Lio Tourism Estate and Airport ancestral land dispute triggers cease-and-desist-order

Lio Tourism Estate, a masterplanned luxurious development in El Nido, on the northern tip of Palawan – owned by Ayala, one of the largest conglomerates in the Philippines, and operated by one of its many subsidiaries, Ten Knots Philippines Inc. (TKPI) – encompasses a large 325-hectare site. As well as high-end hotels the resort contains its own private airport, Lio Airport, owned and operated by TKPI for the exclusive use of its aircraft. As with most airports worldwide the response to Covid-19 led to Lio Airport reducing operations, but by March 2022 about 600 passengers were flying in and out each day. AirSwift Philippines operates flights between Lio Airport and Manila. There is also a jetty port for visitors to embark on island-hopping boat trips. The tourism project, on a former copra (coconut) farm, began with construction of the airport and seaport to provide access, followed by accommodation and retail facilities. Shown below are satellite imagery and a site development plan published by a property firm.

But the Tagbanua Tandulanen Indigenous People (IP) claim that the project encroaches on their ancestral lands. In April 2021 their attorneys requested that the Department of Tourism (DOT) and Local Government Unit of El Nido cancel, revoke or deny applications for building permits and licenses for more than seven Ayala-owned businesses and projects in El Nido, including Lio Tourism Estate and Lio Airport. The IP group claimed ‘rampant and widespread’ proliferation of illegal transfers and conversion of their ancestral domain. On 15th March 2022, following reports of projects and activities that did not comply with Free and Prior Informed Consent (FPIC) requirements, the National Commission on Indigenous Peoples (NCIP) intervened in the land dispute, issuing a cease-and-desist-order (CDO) ordering temporary halt of projects in Barangays Libertad and Pasadeña. After issuing four notices to comply with the CDO NCIP issued a show cause order to TKPI on 13th February 2022. In March Tagbanua Tandulanen IP’s legal counsel said the group been sending letters to TKPI for two years without receiving a serious response and urged NCIP to maintain the CDO.

Extending northwards of the tourism estate developed area and Lio Airport is a 4.2 kilometre stretch of white sand beach, also part of the resort. In September 2017 the management of Lio Tourism Estate dismissed accusations that its recently opened upscale resort had blocked access to the public beach in front of it for residents of Barangay Villa Libertad. The issue stemmed from a complaint to the Palawan Provincial Board’s Environment Committee. A month previously Board Member Winston Arzaga said they had been asked by local officials to help resolve the issue, saying “The cause of it all is the access of local fishermen to their traditional fishing grounds which the Ayala management had somehow restricted.” A Safeguards Due Diligence Report for El Nido tourism development, prepared by the Tourism Infrastructure and Economic Zone Authority (TIEZA) for the Asian Development Bank (ADB), published in May 2021, includes notes of a consultation on fisheries management concerns and livelihood projects with Barangay Officials of Villa Libertad, which covers Lio beach, part of Lio Tourism Estate. Dwindling fish catch was the major fisheries issue identified by informants, resulting from overfishing and a reduced fishing area. Declining fish catch and reduced access to fishing grounds was also mentioned in relation to three other Ayala resorts in El Nido, on the islands of Miniloc, Pangulasian and Lagen.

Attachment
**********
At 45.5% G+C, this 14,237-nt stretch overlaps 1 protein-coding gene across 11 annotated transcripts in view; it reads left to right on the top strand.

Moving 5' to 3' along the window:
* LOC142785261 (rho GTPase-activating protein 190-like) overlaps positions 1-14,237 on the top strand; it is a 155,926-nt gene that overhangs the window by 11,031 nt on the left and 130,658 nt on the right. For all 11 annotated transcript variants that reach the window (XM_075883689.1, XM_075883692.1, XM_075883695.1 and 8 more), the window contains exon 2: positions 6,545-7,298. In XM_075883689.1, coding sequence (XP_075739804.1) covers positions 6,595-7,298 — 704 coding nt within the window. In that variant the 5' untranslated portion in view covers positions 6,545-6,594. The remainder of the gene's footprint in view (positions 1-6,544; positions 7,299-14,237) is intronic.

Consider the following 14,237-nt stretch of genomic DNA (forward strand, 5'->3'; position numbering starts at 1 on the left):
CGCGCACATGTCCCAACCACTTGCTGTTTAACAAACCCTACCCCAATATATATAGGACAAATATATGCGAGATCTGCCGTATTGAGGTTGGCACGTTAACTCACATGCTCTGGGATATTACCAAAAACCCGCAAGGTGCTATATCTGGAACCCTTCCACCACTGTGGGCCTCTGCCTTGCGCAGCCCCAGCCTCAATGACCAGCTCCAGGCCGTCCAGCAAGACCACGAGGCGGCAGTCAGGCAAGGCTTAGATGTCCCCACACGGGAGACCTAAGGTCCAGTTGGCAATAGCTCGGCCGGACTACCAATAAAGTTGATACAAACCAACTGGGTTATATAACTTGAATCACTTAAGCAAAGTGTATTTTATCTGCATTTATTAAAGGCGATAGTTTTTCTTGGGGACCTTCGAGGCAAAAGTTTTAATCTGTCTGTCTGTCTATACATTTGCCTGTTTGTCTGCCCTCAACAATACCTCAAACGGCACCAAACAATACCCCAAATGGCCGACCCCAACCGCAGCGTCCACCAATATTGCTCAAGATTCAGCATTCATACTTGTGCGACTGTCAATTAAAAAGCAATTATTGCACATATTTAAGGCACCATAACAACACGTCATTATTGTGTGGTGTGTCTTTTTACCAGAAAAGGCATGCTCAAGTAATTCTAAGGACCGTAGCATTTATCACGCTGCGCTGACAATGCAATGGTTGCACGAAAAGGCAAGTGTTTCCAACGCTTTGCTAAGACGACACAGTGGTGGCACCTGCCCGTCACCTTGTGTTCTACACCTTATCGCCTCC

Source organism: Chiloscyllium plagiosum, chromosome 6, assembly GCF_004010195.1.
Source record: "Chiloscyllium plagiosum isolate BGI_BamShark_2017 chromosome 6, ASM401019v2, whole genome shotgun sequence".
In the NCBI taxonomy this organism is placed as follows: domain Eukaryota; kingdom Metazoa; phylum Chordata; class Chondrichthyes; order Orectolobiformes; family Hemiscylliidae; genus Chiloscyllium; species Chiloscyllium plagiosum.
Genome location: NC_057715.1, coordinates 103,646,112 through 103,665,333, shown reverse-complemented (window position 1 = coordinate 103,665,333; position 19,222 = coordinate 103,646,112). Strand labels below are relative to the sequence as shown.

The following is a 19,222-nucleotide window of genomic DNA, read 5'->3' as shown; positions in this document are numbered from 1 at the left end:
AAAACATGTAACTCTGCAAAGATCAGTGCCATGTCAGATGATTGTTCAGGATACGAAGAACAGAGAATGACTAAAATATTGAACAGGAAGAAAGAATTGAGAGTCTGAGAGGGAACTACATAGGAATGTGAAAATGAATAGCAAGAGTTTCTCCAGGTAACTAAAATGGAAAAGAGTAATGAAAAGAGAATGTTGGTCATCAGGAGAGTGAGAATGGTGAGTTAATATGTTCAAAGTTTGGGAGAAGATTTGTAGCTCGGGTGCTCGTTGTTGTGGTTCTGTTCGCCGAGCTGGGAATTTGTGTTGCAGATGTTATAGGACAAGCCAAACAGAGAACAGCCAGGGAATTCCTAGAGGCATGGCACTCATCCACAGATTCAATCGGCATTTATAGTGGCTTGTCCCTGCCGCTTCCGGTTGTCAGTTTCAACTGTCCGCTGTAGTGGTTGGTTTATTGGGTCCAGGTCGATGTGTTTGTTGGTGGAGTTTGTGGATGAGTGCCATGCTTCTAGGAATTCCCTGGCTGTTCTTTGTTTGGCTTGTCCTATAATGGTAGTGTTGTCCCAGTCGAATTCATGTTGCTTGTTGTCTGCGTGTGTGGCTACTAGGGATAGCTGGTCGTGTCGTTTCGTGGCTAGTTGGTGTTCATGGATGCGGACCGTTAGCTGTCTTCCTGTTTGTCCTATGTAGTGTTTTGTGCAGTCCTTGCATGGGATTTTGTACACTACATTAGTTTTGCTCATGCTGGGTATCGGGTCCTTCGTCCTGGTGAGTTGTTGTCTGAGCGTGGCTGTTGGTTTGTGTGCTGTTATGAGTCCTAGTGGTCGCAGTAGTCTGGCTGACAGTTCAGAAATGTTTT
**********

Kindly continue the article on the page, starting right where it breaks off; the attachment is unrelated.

More information about the land dispute and issues with access to fishing grounds related to Lio Tourism Estate and Lio Airport has been published on EJatlas, the world’s largest, most comprehensive online database of social conflict around environmental issues: Lio Tourism Estate and Lio Airport

Suriname indigenous leaders protest airport expansion and land confiscation

Non-state actors

Indigenous communities are protesting the expansion of Suriname’s international airport. The airport has obtained title to the neighbouring, indigenous land, and wants to expell most of the population of the Arawak villages Hollandse Kamp and Witsanti. Indigenous people reject the airport’s claim that they are the trespassers. They also protest against the airport’s dumping of untreated sewage into waterways that run through the two neigbouing Arawak villages.

Despite 500+ years of resistance, Indigenous people in Suriname are still not recognised as land owners. Suriname law doesn’t recognise collective land ownership at all. The state owns all land which is not individually owned. The government recently transfered ownership of the two indigenous villages to the state-owned International Airport of Suriname, without any consultation with the indigenous people who have lived there for generations.

For more information, contact http://www.vids.sr/

2015-10-16-3477

Press conference of chiefs, Hollandse Kamp, Suriname, 16 October 2015

View original post